Since the book’s narrative runs parallel to Naqvi’s own political career it begins with BJP’s efforts to form a stable government and hence doesn’t cover the demolition of the Babri Mosque. Even though the Gujarat riots come at a critical juncture for the BJP rule – and hence an obvious feature of the book – Naqvi sidesteps any dissection of the episode, and focuses only on its significance for the power struggle within the BJP.
But of course the fact that Vajpayee wanted Narendra Modi out following the 2002 riots is a well-established fact, and hence covers the theN premier’s inability to do so as a sign of weakness on his part and a major taint on his legacy.
Vajpayee was a firm believer that he and his party could provide the solution to Kashmir. And Naqvi explains why.
“Atal Bihari Vajpayee genuinely believed that only a Right-wing formation like the BJP could bring enduring peace to India and Pakistan, and also to Kashmir. Therefore, he had made up his mind that India–Pakistan–Kashmir was the primary theatre in which he wished to perform.”
The Lahore yatra, Kargil War, Agra Summit and Vajpayee attending the SAARC conferences are all covered in detail by the book, as the Vajpayee led BJP felt strong enough to take a non-communal ‘India Rising’ narrative into the 2004 elections, which resulted in disaster.
“The defeat was of epic proportions because it had left the BJP confronting a major crisis about its core identity. For not only had the moderate Atal Bihari Vajpayee lost the prime ministerial battle to a mere ‘foreigner’, even the great ‘Hindu Hriday Samrat’ Narendra Modi felt the ground shifting from under his feet in Gujarat, where the BJP’s performance was below expectations.”
A chapter in the book is dedicated to how Muhammad Ali Jinnah posthumously took down two major BJP names in LK Advani and Jaswant Singh, both of whom varyingly paid the price for sidestepping the RSS narrative on the Partition of India.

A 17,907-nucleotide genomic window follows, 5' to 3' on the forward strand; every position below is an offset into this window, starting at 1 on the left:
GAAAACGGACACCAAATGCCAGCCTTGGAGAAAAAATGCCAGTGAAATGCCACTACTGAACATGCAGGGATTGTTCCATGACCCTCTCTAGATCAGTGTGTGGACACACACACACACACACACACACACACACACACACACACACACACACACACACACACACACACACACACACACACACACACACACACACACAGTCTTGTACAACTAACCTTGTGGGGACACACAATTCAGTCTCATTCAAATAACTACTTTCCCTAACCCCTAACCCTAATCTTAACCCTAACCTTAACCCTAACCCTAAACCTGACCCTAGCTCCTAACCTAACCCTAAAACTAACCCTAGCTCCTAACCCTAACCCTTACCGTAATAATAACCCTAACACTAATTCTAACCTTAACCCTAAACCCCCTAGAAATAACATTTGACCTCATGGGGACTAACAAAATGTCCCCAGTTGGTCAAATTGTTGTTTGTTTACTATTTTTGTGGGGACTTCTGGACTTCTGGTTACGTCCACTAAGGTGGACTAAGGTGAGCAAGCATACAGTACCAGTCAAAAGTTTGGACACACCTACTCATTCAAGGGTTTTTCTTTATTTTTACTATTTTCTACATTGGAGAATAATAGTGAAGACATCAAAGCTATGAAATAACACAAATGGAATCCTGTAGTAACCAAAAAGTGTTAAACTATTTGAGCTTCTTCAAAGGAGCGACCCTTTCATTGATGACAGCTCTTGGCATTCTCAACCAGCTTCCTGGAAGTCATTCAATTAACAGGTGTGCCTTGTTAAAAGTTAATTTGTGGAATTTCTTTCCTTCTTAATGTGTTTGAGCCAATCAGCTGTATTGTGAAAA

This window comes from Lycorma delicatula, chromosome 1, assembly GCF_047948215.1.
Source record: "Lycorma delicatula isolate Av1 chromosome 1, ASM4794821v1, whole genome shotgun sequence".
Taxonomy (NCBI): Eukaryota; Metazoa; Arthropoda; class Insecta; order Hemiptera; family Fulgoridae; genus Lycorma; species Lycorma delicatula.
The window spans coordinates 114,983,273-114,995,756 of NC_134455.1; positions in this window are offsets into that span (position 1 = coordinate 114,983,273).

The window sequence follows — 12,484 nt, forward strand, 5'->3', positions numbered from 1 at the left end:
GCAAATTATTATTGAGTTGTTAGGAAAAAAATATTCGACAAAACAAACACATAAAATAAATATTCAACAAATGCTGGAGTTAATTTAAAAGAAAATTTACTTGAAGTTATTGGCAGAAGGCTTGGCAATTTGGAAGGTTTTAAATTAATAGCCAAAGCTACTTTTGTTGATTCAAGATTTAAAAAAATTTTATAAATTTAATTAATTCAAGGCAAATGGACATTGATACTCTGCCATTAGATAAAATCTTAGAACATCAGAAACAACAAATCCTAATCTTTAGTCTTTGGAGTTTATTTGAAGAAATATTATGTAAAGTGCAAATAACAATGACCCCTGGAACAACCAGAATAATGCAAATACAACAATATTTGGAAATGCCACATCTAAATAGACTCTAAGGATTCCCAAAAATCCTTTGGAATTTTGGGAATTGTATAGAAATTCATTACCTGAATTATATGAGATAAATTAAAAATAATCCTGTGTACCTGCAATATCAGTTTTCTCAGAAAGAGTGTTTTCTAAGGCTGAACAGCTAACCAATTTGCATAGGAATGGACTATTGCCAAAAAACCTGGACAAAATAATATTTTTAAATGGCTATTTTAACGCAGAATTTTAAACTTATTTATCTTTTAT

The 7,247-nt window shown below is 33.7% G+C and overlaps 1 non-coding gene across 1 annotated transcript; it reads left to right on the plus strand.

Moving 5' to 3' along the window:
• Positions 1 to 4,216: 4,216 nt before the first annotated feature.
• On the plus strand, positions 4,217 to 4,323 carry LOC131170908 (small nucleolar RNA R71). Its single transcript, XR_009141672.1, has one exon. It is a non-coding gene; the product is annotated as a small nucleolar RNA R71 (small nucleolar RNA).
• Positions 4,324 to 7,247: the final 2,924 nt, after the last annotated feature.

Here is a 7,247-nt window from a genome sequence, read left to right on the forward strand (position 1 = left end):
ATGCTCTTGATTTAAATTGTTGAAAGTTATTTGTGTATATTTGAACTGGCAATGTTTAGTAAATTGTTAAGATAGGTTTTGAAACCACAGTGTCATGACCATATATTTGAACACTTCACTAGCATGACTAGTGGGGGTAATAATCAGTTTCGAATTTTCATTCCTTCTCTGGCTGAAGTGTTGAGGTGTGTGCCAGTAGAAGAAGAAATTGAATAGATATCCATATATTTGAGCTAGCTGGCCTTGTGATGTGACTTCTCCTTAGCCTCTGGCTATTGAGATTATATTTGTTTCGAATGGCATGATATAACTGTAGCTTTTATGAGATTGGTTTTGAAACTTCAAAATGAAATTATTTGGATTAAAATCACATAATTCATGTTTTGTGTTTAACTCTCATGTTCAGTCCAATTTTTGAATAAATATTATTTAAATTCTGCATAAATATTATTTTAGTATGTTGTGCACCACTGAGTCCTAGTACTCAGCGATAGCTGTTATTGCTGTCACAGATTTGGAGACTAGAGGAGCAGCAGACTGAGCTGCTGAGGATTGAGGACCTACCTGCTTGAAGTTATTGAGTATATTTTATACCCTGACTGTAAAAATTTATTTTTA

Other prominent leaders that feature in the book are Uma Bharati, Arun Jaitley and Pramod Mahajan. Naqvi regularly cites Vinod Mehta, her editor at Outlook, with admiration as she cites incidents of the BJP clamping down on the freedom of press.
But the second half of the book, understandably, is dedicated to decoding the Modi phenomenon. While his brand of Hindutva politics is commonly covered, especially in our side of the LOC, Naqvi provides critical insights into his economic projects and how the Indian premier has successfully wooed big businesses, which has helped the BJP grow bigger as a party.
“The middle classes were also getting in the thrall of the idea of a strong leader in an age of drift; the young saw Modi as dynamic; the women were overtly enamoured of this big, strong man; according to statistics, reeled out by the BJP, even Muslims in Gujarat and elsewhere had come to accept him as the inevitable leader”
But Shades of Saffron, more than about being any individuals, tells the story of the BJP over the past two decades.
“In my view, the BJP is highly adaptable unlike other parties and for several reasons—it calibrates ideology, uses the cadre intelligently, and positions leaders as and when the situation demands. It also seizes every opportunity with both hands; and unlike some other parties, it also has many hands to seize opportunities with, the reference being to the huge force of the RSS that works for the BJP. Their role can never be under-stated.